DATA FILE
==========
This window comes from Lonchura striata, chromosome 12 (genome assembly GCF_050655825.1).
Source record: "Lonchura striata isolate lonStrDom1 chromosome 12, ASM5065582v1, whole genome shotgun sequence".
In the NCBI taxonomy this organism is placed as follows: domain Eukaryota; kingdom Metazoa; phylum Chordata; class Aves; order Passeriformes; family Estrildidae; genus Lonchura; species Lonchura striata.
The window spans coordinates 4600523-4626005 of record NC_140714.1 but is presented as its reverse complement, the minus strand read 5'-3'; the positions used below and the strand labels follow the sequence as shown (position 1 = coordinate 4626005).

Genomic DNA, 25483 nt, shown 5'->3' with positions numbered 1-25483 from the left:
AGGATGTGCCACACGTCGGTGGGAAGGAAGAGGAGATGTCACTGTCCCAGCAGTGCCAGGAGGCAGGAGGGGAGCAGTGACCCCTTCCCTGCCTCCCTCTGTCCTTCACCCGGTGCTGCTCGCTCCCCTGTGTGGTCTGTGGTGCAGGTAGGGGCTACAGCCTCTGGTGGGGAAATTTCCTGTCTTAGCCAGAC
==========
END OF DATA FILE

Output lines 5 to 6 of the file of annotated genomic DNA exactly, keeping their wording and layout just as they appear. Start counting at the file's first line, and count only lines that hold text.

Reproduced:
Genomic DNA, 25483 nt, shown 5'->3' with positions numbered 1-25483 from the left:
AGGATGTGCCACACGTCGGTGGGAAGGAAGAGGAGATGTCACTGTCCCAGCAGTGCCAGGAGGCAGGAGGGGAGCAGTGACCCCTTCCCTGCCTCCCTCTGTCCTTCACCCGGTGCTGCTCGCTCCCCTGTGTGGTCTGTGGTGCAGGTAGGGGCTACAGCCTCTGGTGGGGAAATTTCCTGTCTTAGCCAGAC